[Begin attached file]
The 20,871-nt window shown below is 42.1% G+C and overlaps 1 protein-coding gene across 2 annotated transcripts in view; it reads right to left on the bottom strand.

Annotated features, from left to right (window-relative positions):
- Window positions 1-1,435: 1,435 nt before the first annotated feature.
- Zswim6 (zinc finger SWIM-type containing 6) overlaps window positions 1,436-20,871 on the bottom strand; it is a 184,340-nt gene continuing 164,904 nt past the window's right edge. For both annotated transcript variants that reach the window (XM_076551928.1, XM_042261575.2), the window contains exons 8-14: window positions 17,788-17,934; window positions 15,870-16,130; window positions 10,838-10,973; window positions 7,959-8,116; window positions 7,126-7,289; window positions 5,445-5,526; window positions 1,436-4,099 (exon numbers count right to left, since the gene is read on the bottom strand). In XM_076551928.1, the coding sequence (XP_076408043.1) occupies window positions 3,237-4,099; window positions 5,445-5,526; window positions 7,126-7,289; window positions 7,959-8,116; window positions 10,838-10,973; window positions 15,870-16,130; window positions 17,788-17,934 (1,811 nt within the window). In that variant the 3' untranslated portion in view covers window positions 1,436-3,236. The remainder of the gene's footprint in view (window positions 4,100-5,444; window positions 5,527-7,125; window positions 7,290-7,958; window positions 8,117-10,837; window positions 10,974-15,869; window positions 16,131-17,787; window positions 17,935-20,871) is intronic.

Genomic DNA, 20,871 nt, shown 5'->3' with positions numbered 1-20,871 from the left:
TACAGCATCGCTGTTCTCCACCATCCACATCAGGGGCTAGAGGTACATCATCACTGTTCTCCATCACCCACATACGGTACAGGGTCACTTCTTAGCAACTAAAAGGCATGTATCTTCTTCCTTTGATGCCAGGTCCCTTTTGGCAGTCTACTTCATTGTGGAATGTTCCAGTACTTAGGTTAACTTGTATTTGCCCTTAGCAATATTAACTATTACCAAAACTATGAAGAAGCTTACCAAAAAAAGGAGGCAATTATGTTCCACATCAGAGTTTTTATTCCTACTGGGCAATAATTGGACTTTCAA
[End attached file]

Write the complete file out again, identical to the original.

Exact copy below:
The 20,871-nt window shown below is 42.1% G+C and overlaps 1 protein-coding gene across 2 annotated transcripts in view; it reads right to left on the bottom strand.

Annotated features, from left to right (window-relative positions):
- Window positions 1-1,435: 1,435 nt before the first annotated feature.
- Zswim6 (zinc finger SWIM-type containing 6) overlaps window positions 1,436-20,871 on the bottom strand; it is a 184,340-nt gene continuing 164,904 nt past the window's right edge. For both annotated transcript variants that reach the window (XM_076551928.1, XM_042261575.2), the window contains exons 8-14: window positions 17,788-17,934; window positions 15,870-16,130; window positions 10,838-10,973; window positions 7,959-8,116; window positions 7,126-7,289; window positions 5,445-5,526; window positions 1,436-4,099 (exon numbers count right to left, since the gene is read on the bottom strand). In XM_076551928.1, the coding sequence (XP_076408043.1) occupies window positions 3,237-4,099; window positions 5,445-5,526; window positions 7,126-7,289; window positions 7,959-8,116; window positions 10,838-10,973; window positions 15,870-16,130; window positions 17,788-17,934 (1,811 nt within the window). In that variant the 3' untranslated portion in view covers window positions 1,436-3,236. The remainder of the gene's footprint in view (window positions 4,100-5,444; window positions 5,527-7,125; window positions 7,290-7,958; window positions 8,117-10,837; window positions 10,974-15,869; window positions 16,131-17,787; window positions 17,935-20,871) is intronic.

Genomic DNA, 20,871 nt, shown 5'->3' with positions numbered 1-20,871 from the left:
TACAGCATCGCTGTTCTCCACCATCCACATCAGGGGCTAGAGGTACATCATCACTGTTCTCCATCACCCACATACGGTACAGGGTCACTTCTTAGCAACTAAAAGGCATGTATCTTCTTCCTTTGATGCCAGGTCCCTTTTGGCAGTCTACTTCATTGTGGAATGTTCCAGTACTTAGGTTAACTTGTATTTGCCCTTAGCAATATTAACTATTACCAAAACTATGAAGAAGCTTACCAAAAAAAGGAGGCAATTATGTTCCACATCAGAGTTTTTATTCCTACTGGGCAATAATTGGACTTTCAA